Many of these thermometers require no physical contact and have become increasingly popular in large venues, such as stadiums, airports, department stores, and schools, due to COVID-19. 

How often should I take my temperature?

Many times, our temperature is the first thing we check when we start to feel sick. Likewise, it’s often one of the first questions a healthcare provider will ask.  

If you take your temperature and decide to take a fever-reducing medication to manage symptoms, you should wait the recommended time before retaking the medicine (usually 4-6 hours). You should also check your temperature before taking another dose to see if it’s needed. 

When a temperature is high, you should recheck it more often and record the readings. This will help you know if the medication is helping and if the illness is getting better or not. Recording your temperature will also help your healthcare provider better understand what’s going on to create the best treatment plan. 

When should I call my doctor?

If you or someone in your household experiences fever in combination with any of the following, you should call your doctor right away:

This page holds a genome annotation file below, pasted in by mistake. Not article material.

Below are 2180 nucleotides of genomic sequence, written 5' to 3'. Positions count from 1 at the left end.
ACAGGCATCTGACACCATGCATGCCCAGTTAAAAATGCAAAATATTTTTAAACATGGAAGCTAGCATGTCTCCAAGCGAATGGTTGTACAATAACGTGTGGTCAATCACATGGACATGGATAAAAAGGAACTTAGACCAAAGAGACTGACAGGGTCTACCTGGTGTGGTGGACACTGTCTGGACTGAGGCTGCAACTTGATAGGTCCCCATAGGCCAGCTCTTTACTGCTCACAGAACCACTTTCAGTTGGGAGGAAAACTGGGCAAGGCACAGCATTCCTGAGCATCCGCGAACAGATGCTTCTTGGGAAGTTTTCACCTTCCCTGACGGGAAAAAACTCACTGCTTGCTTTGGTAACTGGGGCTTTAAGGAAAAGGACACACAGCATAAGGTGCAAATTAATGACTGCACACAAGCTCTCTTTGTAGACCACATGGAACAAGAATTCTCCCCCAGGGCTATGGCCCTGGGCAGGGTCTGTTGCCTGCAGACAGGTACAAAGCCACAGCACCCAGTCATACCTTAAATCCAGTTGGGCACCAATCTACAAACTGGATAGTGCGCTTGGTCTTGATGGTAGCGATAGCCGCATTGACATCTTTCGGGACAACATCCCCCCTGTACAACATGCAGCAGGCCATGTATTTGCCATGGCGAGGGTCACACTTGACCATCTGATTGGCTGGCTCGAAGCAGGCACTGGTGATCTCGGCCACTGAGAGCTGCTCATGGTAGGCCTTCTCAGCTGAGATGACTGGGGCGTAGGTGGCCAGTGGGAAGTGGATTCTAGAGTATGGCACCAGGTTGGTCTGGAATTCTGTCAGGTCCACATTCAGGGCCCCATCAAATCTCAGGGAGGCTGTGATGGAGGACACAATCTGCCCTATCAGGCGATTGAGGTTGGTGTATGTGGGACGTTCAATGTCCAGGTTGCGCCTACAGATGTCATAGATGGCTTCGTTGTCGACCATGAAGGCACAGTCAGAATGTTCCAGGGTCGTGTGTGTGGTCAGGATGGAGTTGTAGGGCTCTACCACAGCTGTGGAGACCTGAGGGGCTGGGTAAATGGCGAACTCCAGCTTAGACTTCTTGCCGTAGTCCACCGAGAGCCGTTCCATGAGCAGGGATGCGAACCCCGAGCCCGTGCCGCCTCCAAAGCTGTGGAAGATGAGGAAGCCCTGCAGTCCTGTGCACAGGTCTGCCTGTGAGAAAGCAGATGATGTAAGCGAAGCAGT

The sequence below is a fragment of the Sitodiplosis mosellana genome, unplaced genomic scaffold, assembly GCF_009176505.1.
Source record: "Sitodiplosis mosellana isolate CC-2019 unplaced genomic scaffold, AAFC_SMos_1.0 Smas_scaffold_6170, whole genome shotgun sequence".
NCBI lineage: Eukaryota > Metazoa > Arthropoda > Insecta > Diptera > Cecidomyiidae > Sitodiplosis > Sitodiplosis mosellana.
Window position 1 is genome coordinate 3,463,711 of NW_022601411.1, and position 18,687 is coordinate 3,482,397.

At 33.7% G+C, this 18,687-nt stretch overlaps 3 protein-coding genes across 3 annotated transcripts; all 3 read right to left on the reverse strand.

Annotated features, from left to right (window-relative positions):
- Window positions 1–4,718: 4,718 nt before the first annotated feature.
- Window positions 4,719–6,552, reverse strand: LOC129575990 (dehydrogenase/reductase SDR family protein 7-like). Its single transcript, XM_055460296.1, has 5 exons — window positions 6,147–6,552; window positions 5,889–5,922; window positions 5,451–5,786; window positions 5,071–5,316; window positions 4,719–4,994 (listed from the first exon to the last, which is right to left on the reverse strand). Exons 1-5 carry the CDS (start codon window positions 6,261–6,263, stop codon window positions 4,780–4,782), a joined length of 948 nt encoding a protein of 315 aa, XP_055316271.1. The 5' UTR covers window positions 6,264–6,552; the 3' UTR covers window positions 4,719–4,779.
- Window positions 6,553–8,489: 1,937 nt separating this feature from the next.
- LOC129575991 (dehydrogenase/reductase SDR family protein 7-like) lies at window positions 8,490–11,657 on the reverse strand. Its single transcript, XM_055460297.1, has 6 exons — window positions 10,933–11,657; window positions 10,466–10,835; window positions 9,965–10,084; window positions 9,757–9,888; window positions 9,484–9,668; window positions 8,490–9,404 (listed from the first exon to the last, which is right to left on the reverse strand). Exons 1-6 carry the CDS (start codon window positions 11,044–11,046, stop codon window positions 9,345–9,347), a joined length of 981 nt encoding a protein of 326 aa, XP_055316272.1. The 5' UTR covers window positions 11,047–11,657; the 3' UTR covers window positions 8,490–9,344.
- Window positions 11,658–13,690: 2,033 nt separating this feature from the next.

• Severe headache
  • Stiff neck
  • Swelling of the throat
  • Confusion
  • Any other concerning changes

Your physician’s office can also recommend the best thermometer for your family, how to use it, and when you should come in to be seen by the doctor. 

Final thoughts

Having a fever can be scary and uncomfortable. However, it’s a sign that your body is fighting an illness. It’s essential to take your temperature accurately to monitor and manage your symptoms. 

Here at SkinStitch, we understand the importance of providing high-quality yet affordable temperature scanners that will help keep people as safe as possible. Reach out to us for more information on using our products as part of your business’ fight against COVID-19.